Canon-Fronsac is an appellation for red wines produced in a small area in the east of the Bordeaux wine region. It is encompassed by the wider Fronsac appellation. Canon-Fronsac's southern boundary is marked by the Dordogne river and lies close to Libourne – the town that gives its name to the Libournais wine district. Libourne is home to prestigious appellations such as Saint-Emilion and Pomerol, as well as Canon-Fronsac.
Like Saint-Emilion, just a few miles to the east, Canon-Fronsac has a picturesque, gently hilly landscape made up of woodland, arable land and vineyards. It also has a rich history reaching back hundreds of years, when the area was much favored by French nobility.
Theoretically superior to those of the Fronsac appellation, Canon-Fronsac wines have long ranked among Bordeaux's most respected. As is standard for Bordeaux red wines, they are made from Merlot, Cabernet Franc and Malbec grapes. Cabernet Sauvignon may also be included in Canon-Fronsac blends, although it is less commonly used because it doesn't ripen as well in the cooler soils here.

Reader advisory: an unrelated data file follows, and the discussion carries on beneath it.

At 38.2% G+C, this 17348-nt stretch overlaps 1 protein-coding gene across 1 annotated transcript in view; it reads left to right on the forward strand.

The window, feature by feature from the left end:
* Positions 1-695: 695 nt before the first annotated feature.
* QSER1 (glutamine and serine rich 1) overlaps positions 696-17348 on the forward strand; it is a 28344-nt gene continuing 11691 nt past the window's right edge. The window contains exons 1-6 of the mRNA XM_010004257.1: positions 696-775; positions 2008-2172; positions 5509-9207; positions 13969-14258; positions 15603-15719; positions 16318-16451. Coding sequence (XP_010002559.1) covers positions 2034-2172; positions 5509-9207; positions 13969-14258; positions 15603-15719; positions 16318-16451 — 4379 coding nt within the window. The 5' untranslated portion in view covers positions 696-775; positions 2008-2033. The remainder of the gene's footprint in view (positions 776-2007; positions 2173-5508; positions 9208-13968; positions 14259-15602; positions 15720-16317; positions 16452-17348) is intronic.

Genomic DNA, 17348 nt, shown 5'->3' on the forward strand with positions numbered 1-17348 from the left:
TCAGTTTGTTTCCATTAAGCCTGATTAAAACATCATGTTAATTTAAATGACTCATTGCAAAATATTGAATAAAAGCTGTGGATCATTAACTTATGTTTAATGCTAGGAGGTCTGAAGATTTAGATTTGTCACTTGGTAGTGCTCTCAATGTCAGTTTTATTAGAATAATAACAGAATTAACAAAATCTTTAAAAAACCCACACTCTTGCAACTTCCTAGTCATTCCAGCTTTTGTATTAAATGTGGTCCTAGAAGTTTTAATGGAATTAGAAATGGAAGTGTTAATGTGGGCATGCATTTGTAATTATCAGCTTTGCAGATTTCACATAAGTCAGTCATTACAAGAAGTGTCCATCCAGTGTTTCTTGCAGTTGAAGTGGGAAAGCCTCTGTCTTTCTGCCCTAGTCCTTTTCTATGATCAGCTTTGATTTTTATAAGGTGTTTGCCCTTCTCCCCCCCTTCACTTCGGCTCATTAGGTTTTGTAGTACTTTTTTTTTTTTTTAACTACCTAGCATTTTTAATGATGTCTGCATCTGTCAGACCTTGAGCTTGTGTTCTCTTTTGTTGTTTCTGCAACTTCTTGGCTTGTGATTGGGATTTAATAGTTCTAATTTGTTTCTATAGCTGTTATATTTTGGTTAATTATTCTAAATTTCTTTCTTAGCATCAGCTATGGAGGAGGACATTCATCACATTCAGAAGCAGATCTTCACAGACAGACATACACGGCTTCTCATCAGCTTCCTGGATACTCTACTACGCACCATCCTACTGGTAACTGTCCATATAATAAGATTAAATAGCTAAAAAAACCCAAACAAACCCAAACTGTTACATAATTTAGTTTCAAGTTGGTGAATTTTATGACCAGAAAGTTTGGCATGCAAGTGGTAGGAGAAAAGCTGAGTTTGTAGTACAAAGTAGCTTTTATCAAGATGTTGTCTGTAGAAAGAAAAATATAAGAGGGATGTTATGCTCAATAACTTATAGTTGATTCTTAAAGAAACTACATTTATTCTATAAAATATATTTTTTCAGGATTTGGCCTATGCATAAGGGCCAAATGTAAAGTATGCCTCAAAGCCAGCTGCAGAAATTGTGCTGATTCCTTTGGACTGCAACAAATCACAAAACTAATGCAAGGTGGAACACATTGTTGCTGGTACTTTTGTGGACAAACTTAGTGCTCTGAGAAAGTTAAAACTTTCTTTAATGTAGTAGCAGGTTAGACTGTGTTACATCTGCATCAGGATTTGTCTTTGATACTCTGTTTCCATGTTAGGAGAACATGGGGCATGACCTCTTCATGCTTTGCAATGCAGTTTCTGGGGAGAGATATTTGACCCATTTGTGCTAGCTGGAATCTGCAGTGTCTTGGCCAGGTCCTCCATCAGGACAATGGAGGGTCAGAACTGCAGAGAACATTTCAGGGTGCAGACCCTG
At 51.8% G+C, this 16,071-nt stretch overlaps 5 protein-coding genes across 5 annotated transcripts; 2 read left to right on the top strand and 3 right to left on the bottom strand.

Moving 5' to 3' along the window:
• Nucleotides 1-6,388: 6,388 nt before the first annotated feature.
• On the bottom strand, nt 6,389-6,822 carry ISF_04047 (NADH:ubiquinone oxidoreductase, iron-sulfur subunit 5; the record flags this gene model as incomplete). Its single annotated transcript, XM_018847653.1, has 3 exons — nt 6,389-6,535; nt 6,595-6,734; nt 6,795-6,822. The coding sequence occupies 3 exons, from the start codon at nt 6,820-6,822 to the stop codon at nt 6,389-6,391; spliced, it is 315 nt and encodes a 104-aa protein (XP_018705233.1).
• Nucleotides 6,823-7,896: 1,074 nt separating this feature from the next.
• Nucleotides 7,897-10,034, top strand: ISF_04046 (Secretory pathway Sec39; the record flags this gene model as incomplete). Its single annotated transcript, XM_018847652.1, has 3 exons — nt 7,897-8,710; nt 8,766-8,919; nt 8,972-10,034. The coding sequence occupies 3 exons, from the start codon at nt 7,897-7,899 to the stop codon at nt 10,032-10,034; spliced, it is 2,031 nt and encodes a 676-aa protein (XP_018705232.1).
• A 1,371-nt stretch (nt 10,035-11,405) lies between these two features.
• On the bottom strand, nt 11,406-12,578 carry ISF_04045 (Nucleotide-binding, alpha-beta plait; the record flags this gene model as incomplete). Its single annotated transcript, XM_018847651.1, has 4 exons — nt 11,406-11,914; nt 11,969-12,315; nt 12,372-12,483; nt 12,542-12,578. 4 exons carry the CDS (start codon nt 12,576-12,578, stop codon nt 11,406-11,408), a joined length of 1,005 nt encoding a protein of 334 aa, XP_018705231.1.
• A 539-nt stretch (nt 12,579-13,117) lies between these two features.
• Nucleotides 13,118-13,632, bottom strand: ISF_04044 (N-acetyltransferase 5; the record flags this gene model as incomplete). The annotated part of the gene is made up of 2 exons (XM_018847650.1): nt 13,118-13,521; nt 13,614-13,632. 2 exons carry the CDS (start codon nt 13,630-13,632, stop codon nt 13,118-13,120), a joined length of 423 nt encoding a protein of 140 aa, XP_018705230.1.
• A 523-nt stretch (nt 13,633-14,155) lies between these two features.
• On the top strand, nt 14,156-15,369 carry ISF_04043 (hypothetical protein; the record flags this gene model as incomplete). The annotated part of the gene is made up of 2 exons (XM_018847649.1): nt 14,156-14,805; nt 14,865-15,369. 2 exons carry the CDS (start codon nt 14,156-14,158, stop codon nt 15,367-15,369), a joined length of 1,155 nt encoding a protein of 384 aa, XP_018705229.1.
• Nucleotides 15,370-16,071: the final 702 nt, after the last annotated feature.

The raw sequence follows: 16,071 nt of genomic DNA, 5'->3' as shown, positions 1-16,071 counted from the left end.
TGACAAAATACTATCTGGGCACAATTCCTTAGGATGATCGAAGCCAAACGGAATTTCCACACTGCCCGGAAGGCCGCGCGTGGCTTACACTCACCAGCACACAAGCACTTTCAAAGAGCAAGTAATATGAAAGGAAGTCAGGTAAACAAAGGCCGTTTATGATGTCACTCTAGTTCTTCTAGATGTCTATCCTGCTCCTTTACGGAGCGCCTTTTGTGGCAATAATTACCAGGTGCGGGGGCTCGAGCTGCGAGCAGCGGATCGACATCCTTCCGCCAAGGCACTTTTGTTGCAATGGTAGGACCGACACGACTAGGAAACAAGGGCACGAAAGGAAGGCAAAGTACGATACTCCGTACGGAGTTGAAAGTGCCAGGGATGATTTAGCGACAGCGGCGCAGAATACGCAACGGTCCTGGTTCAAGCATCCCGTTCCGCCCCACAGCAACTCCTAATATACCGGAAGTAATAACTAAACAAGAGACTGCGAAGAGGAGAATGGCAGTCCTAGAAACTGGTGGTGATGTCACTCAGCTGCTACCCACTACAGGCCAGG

It is the slightly higher land at the appellation's northern end, away from the alluvial soils by the Dordogne, that produces the best wines. The soils here are more sandstone and limestone than clay, which lends the vines a certain resistance to hotter weather. In vintages like 2003, when the temperatures in August regularly exceeded 40C (104F), Canon-Fronsac wines proved more balanced than those from other Bordeaux appellations, including even those from the highly regarded Medoc district.
The second half of the 20th century was a time of improvement in the wines of both Fronsac and Canon-Fronsac, as they attracted attention from further afield than their established European markets. New technology and changes in winemaking philosophy have led to continued progress, and these appellations now offer affordable alternatives to the high-priced wines of the Medoc, Pomerol and Saint-Emilion.